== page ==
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Predicate Adjective
or
Part of the Verb Phrase?
Master Hare 
1788
by
Sir Joshua
Reynolds
1723-1792

Background for Teachers

     There are several things that we need to keep in mind here:

1. KISS may be the only pedagogical grammar that even attempts to teach students how to analyze the structure of their own sentences.

2. We are dealing here with an advanced question related to passive voice, the focus of KISS Level 5.7. Most textbooks can't even teach students to identify verbs in the first place. As a result, they do very poorly with passive voice and don't even address this question.

3. Students are much smarter than we usually give them credit for.

Students unintentionally suggested the need for this exercise as they analyzed randomly selected sentences. For example, in the sentence "This castle is enchanted,"  some students will label "enchanted" as a predicate adjective. As the instructional material suggests, this is a valid explanation. It is, after all, an "enchanted castle." But these same students will tend to eliminate traditional passive voice by labeling all such sentences in the same way.
     A primary purpose of this exercise is to stop the students from doing the latter, while simultaneously recognizing the students' intelligence. Passive voice is an important stylistic and semantic concept. But to understand passive voice, students need to recognize that the verbs in question are part of the verb phrase. I'd suggest, therefore, that you use this exercise to explain that there are times when a verb (technically a "verbal") can function as a predicate adjective, but at the same time encourage them, for now at least, to consider these verbs as part of the verb phrase.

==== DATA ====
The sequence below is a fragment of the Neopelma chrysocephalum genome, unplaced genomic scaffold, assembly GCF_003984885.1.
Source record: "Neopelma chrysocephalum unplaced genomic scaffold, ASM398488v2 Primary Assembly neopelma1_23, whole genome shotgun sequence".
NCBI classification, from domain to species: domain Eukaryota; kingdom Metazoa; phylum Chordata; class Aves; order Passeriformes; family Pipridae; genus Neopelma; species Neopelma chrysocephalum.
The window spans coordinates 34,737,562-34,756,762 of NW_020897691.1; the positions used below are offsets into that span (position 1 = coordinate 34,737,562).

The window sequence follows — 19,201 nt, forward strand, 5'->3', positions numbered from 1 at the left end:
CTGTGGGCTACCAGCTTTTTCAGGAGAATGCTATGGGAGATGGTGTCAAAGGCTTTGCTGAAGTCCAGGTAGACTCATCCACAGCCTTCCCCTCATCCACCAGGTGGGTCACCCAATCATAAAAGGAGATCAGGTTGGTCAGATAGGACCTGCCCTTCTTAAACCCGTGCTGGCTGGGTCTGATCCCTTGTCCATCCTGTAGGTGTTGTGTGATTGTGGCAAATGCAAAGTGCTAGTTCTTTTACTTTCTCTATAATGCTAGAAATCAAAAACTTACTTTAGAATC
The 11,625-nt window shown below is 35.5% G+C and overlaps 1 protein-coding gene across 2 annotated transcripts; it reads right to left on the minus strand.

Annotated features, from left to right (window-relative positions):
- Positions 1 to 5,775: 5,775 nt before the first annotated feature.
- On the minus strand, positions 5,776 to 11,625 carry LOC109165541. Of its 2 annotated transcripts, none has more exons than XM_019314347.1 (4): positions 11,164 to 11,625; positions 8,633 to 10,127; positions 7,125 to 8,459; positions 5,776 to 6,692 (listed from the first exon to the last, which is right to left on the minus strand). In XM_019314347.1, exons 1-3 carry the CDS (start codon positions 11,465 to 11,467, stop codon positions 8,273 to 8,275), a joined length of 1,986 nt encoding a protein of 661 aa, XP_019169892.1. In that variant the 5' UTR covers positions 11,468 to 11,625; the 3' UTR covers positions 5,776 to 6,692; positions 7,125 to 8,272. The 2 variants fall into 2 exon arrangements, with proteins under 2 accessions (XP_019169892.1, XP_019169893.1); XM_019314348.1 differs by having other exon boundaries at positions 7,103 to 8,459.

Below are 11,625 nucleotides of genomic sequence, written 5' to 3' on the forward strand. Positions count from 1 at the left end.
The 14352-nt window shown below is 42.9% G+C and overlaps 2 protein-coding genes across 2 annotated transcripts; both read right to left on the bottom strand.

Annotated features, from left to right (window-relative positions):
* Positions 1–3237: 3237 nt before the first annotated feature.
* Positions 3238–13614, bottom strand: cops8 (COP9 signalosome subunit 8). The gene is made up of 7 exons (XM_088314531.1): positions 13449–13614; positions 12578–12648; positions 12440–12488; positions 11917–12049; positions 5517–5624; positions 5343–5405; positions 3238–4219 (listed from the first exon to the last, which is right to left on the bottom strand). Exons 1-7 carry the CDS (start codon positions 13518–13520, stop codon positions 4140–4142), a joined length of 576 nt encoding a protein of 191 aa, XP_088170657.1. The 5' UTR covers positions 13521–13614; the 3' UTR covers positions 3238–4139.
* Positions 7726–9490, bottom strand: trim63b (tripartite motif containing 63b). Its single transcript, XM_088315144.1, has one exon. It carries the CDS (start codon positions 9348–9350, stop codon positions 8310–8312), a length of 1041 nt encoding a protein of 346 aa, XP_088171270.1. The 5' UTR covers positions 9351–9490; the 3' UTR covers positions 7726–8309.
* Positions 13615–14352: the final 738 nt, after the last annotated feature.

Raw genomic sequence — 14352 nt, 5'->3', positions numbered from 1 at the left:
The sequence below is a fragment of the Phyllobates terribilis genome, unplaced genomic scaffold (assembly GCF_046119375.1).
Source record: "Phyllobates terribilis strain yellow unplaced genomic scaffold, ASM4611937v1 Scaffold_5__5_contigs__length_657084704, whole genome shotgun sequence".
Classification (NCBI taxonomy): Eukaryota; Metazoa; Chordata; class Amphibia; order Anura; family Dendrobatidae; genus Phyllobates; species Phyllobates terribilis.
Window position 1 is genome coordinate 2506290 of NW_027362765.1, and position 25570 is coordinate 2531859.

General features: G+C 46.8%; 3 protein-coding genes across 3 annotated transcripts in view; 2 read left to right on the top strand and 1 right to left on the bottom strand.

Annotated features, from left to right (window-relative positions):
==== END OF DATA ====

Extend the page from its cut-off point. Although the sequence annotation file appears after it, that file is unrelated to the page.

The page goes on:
Put differently, seeing these verbs as predicate adjectives is a fine point, but it is a fine point that many students will see for themselves. Because they will do so, we need to address the question. Most textbooks, however, do not consider these verbs as predicate adjectives. They consider all of the sentences in these exercises as passive voice. (In KISS statistical studies, they are all counted as passive voice.) Let's give students credit for their intelligence and address the question.